NO RESOLUTION MEANS NO LIMITS ON SPENDING
June 22, 2010
We are witnessing the last gasps of air from a dying man. I should say we are watching the last few acts of a far-left leaning Congress before they lose control of one, possibly both Houses in the fall.
The Democrats, or should I say, the Secular-Progressive Socialists are ramming through a few more proposals which are meant to push the Obama agenda farther before it grinds to a halt. Among the items will be Cap and Trade, Immigration Reform leading to amenstry and a fast track to citizens for current illegal aliens, and the Value Added Tax.
But the real item on the agenda is a sneaky little thing which will, for the near future at least, allow for the funding of these items and other Obama ditties. This being, no budget resolution for the foreseeable future.
Rep. John Spratt, Jr., D-SC said back in 2006 that "If you can't budget, you can't govern." He made this statement when the House GOP leadership chose to dispense with passing a budget resolution.
Now that the Dems run the House, Spratt is chairman of its Budget Committee and the April 15 deadline for passing a budget resolution is a niggling detail, easily ignored. House Democrats have decided to not even try to pass a budget resolution before this fiscal year expires on Sept. 30 -- and may well delay passage until after the November elections.
As the congressional newspaper The Hill reported Monday, Spratt announced that in lieu of a 2011 budget resolution, the House is likely to pass a "functional equivalent" measure that leaves out inconvenient budget numbers -- most notably an annual operating deficit averaging around $1 trillion over the next five to 10 years.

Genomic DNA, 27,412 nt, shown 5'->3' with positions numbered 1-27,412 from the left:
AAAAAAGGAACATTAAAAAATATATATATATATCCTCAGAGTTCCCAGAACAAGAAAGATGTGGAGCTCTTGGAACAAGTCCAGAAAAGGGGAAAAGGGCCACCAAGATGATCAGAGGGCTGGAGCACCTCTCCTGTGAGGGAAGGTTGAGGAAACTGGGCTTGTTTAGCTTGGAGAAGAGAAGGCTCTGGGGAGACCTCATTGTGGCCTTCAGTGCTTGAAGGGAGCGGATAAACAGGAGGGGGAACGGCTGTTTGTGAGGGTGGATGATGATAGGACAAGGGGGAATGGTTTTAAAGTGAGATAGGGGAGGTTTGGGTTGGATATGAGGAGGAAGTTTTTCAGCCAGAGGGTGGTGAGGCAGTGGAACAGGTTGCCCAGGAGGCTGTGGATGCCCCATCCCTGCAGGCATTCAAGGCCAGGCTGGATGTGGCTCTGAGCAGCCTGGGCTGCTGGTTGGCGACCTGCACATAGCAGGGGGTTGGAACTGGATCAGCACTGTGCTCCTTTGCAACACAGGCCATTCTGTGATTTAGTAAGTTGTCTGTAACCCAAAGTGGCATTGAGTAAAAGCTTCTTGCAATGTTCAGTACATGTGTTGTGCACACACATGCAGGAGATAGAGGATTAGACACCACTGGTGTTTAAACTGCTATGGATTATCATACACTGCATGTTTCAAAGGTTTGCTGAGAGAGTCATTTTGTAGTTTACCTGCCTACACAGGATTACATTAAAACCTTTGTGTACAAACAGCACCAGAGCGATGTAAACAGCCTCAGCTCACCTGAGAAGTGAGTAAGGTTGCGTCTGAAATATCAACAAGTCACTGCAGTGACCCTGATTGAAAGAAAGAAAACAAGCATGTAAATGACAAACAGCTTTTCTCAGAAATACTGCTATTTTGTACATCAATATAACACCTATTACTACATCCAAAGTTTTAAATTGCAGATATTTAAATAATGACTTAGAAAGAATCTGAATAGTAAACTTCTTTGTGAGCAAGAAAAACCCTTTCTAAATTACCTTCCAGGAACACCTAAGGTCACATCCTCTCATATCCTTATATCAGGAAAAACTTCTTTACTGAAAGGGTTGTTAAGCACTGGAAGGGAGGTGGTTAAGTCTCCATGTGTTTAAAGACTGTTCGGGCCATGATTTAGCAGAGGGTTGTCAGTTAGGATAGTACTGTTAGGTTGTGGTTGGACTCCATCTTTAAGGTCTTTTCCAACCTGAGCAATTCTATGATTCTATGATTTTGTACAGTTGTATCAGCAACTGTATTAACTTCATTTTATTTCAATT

In April, House Speaker Nancy Pelosi had assured reporters that her House would pass a real budget resolution. But the far left wants to spend more, while the center left wants modest cuts in spending -- or at least not to be tied to the far left's bills that further increase the national debt.
When in doubt, the default position in Washington -- for either party -- has been to spend more of other people's money.
The Budget Impoundment and Control Act of 1974 created the April 15 deadline, although it has not been unusual for Capitol Hill to pass said legislation late. Four times since, Congress baldly failed to approve budget resolutions -- all four times, the GOP controlled the House.
Now the Democrats are about to join the rule-flouting club, but with their own unique contribution. Under Pelosi, the House didn't even propose a budget resolution. House Democrats aren't even faking at faking it.
President Obama has said that he wants to reduce discretionary spending. Toward that end, the president named a deficit commission. Earlier this month, White House Budget Director Peter Orszag asked federal agencies not involved in national security to list savings in their shops that could cut spending by 5 percent next year.
But this year, Democrats won't pass a budget resolution -- which means there will be no limit on spending in next year's 12 spending authorization bills. Democratic proposals to cut budgets by 2 percent won't see a floor vote.
As the Committee for a Responsible Federal Budget noted last month, "The very reasonable push to reduce some discretionary spending has left the House unable to agree on a plan." In short, D.C. lawmakers cannot curb the growth in government spending to save their own necks.
As the Weekly Standard's Stephen F. Hayes wrote, "(T)hey're deliberately refusing to offer a budget until after the November elections. They're simply choosing to ignore the law."
The House Democrats must figure that they have a better chance of hanging onto their offices by doing nothing -- and they may be right. As Rep. Gerry Connolly, D-Va., told the Los Angeles Times, "Name one person who won or lost an election because they didn't get a budget resolution passed."
Come November, with any luck, voters will be able to name more than one.
We believe that the Constitution of the United States speaks for itself. There is no need to rewrite, change or reinterpret it to suit the fancies of special interest groups or protected classes.